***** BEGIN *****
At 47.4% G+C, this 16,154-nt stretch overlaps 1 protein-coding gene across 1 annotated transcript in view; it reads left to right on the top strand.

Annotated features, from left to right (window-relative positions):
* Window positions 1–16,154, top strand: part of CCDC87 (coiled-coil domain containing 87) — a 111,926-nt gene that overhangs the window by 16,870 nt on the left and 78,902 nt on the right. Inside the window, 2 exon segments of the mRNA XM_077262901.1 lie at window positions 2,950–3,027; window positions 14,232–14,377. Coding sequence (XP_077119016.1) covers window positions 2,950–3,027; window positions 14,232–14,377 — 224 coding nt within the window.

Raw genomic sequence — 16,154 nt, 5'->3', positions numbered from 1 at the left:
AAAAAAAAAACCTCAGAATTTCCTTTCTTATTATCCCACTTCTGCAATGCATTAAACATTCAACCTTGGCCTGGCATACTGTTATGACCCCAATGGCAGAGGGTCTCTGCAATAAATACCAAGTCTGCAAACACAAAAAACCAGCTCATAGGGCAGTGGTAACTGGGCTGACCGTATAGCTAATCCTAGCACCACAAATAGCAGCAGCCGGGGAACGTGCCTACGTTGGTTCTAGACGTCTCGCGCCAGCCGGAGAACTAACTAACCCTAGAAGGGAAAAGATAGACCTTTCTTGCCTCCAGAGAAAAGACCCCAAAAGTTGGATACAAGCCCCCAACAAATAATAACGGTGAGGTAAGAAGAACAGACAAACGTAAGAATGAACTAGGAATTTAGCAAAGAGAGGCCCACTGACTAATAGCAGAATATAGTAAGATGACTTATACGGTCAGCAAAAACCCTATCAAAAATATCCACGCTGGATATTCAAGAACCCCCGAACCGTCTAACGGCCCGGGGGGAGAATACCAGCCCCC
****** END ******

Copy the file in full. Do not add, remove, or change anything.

At 47.4% G+C, this 16,154-nt stretch overlaps 1 protein-coding gene across 1 annotated transcript in view; it reads left to right on the top strand.

Annotated features, from left to right (window-relative positions):
* Window positions 1–16,154, top strand: part of CCDC87 (coiled-coil domain containing 87) — a 111,926-nt gene that overhangs the window by 16,870 nt on the left and 78,902 nt on the right. Inside the window, 2 exon segments of the mRNA XM_077262901.1 lie at window positions 2,950–3,027; window positions 14,232–14,377. Coding sequence (XP_077119016.1) covers window positions 2,950–3,027; window positions 14,232–14,377 — 224 coding nt within the window.

Raw genomic sequence — 16,154 nt, 5'->3', positions numbered from 1 at the left:
AAAAAAAAAACCTCAGAATTTCCTTTCTTATTATCCCACTTCTGCAATGCATTAAACATTCAACCTTGGCCTGGCATACTGTTATGACCCCAATGGCAGAGGGTCTCTGCAATAAATACCAAGTCTGCAAACACAAAAAACCAGCTCATAGGGCAGTGGTAACTGGGCTGACCGTATAGCTAATCCTAGCACCACAAATAGCAGCAGCCGGGGAACGTGCCTACGTTGGTTCTAGACGTCTCGCGCCAGCCGGAGAACTAACTAACCCTAGAAGGGAAAAGATAGACCTTTCTTGCCTCCAGAGAAAAGACCCCAAAAGTTGGATACAAGCCCCCAACAAATAATAACGGTGAGGTAAGAAGAACAGACAAACGTAAGAATGAACTAGGAATTTAGCAAAGAGAGGCCCACTGACTAATAGCAGAATATAGTAAGATGACTTATACGGTCAGCAAAAACCCTATCAAAAATATCCACGCTGGATATTCAAGAACCCCCGAACCGTCTAACGGCCCGGGGGGAGAATACCAGCCCCC